Saturday, March 15, 2014


In our lives. I am typing this on the plane on my way to Israel. Smarty is generally used to my business trips, but I didn’t have to travel for more than a year, and she was somewhat whiny and clingy all week leading to my departure.  Partially, spring time change is to blame – it kept us all exhausted in the mornings and somewhat cranky in the evenings. Both Smarty and her Papa are sniffling, and I am hoping that I am not taking their virus with me on the trip. Hopefully, everyone is better next week when we reunite on Friday.


School. Smarty’s favorite part of school is recess. She has a new friend in school and they usually build ladybugs enclosures or play balls during recess. We received report cards for the second term – no real surprises there, but we are a little frustrated that the card still shows “approaching grade level” in math when we already established beyond any doubt that she is far beyond grade level. We are still debating whether to pick up another fight about that or let it slide – advice is welcome!


Afterschool. I’ve seen a terrific post from Lemon Lime Adventures comparing different types of edible playdough, and we made Nutella playdough on Wednesday. It was great fun for Smarty, especially since she could taste the dough as much as she wanted through making it. The weather was beautiful this week, and we could do this experiment outside. In general, we tried to spend as much time outside as possible to take advantage of one more hour of sunshine in late afternoons.

Books we are reading. Disclosure: I am an Amazon associate and this post contains affiliate links. For full disclosure, please click here and thank you for supporting my blog! This week Smarty was happy to reread some of her old favorites on her own. Together, we read through Irish Leprechaun Stories and a very funny picture book The Very Inappropriate Word.


Places we are going. Smarty’s school had a science fair this Thursday. Smarty didn’t do her own project, because there was no time to work on it before her Germany trip and, I figured, she won’t be able to do it in one week after her return either. As usual, her class did a group project, it was on pendulums. It was my first year of seeing science fair projects, and I was pleasantly surprised with a number of projects, their variety, and creativity of participants. Hopefully, next year Smarty will be able to participate with her own individual project as well.


Favorite memory of the week. Walking in the room and finding Smarty clutching her favorite blanket and reading one of her favorite books – she looked so rosy and cozy.


Emma @ P is for Preschooler said...

Perhaps they assess her incorrectly in math because of the way they test? Just a thought.
I always love walking in and finding them reading, even though mine can't actually "read" yet! :)

maryanne @ mama smiles said...

I hope your trip to Israel goes well, and that you stay health - and that Smarty and her Papa get better quickly!

We have yet to participate in a school science fair. We need to.

That photo of Smarty reading is very sweet. Her hair is getting long!

Ozymandiaz said...

My daughter is in Kindergarten and just finished the fourth Harry Potter book. Her second trimester report card shows she is approaching grade level in recognizing letters and letter sounds:)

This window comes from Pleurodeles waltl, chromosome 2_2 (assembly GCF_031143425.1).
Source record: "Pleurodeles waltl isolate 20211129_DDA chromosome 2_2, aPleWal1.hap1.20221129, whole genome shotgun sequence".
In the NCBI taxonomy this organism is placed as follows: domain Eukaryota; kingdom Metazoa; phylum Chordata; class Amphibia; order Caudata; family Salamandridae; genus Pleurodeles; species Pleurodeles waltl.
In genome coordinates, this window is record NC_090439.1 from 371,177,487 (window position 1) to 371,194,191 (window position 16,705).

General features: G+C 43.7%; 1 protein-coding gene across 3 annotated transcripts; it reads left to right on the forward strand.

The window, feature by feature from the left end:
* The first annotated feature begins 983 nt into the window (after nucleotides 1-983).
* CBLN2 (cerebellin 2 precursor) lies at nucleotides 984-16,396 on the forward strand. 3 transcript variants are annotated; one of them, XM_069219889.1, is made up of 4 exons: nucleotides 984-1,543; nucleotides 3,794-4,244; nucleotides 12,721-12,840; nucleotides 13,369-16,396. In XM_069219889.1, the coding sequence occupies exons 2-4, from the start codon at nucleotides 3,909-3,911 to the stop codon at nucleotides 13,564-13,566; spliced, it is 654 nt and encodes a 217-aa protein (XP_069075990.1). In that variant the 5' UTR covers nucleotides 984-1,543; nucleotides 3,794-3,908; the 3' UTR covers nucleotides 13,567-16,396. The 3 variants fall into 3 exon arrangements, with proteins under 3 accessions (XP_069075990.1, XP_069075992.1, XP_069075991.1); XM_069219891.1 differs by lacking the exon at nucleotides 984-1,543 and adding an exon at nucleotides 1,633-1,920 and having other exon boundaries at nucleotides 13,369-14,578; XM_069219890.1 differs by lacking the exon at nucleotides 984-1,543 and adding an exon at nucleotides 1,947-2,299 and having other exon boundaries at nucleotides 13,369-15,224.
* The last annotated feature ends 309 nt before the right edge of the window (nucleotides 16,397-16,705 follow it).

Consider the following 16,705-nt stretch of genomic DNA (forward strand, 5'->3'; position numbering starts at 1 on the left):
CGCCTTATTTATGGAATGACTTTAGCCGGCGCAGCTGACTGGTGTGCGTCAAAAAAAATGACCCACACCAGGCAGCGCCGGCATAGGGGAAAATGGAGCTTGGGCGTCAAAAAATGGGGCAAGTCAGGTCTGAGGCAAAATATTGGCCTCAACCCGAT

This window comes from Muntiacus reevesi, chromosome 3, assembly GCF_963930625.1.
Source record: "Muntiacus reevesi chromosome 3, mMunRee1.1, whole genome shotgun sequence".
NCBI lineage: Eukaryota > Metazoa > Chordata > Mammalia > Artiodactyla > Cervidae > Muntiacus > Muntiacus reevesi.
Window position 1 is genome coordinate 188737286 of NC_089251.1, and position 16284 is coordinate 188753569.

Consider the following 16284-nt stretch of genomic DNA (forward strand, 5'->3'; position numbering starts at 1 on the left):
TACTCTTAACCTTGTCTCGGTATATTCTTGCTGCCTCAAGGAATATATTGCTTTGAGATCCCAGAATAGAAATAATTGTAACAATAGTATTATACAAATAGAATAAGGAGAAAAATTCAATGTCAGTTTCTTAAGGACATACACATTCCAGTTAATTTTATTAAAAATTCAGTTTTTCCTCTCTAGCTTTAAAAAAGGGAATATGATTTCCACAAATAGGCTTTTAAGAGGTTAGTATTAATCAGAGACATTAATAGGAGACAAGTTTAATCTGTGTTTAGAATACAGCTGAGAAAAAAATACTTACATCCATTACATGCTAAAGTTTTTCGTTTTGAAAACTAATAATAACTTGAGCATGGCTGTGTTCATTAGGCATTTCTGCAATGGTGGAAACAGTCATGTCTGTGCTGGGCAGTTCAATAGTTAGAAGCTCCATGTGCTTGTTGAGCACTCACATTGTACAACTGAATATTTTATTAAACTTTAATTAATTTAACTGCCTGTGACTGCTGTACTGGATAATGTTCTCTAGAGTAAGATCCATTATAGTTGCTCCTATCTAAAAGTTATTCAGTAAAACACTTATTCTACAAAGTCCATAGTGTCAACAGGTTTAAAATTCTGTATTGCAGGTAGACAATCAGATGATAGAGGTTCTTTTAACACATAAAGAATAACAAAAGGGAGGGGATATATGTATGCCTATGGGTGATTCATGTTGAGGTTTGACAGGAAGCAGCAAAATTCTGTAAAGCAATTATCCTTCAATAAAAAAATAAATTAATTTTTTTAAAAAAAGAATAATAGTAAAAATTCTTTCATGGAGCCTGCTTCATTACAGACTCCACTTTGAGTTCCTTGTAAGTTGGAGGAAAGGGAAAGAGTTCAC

The teacher claims they don't give "4"s on the report card till end of year. Personally I think it is so the report card shows progress over the year, like the teacher actually taught her something.

It is a battle we choose not to fight, but I get your frustration.

An Almost Unschooling Mom said...

Don't feel too bad about the clinginess. I'm only working 12 hours a week, and I have to pry my youngest from my leg before I head out the door. Hope you get some time to enjoy the country while your there!

Joyful Learner said...

She will get 4s but the end. I remember the day when they changed the grading policy. No child could receive 4s because the idea that they could not have mastered what they have not covered in school. Little do they know how much these kids learn outside of school!

We have the opposite problem. K received all high marks but she's confused about its validity because she doesn't feel that she has to work particularly hard for them. She just thinks our ES is being nice. Plus, when you score high, it seems like there is nothing else to reach for.

I wouldn't put too much faith in the grading system. At best, it's an accurate reflection. At worst, it gives a false sense of confidence that your child is doing well but is not or vice versa.

I would put my energies on making sure your child is challenged and learning from mistakes.

And don't settle for having your child act as a tutor for other children. I was happy to help other kids when I was in school but I received very little education myself because I was busy tutoring others. And can't say I was the best tutor either as oftentimes, I gave out answers.

Ticia said...

I can see why you like that picture, it really captures who she is.

Hmmmm..... I'm thinking on that math issue, I'd check with the teacher to see what's going on with that, is it a mistake or a requirement to mark it that way? I say the latter because I had a friend who was flat out told the "district rule" was to mark "approaching grade level" for all kids regardless of if they'd mastered it or not because they hadn't learned it in class or some other nonsense.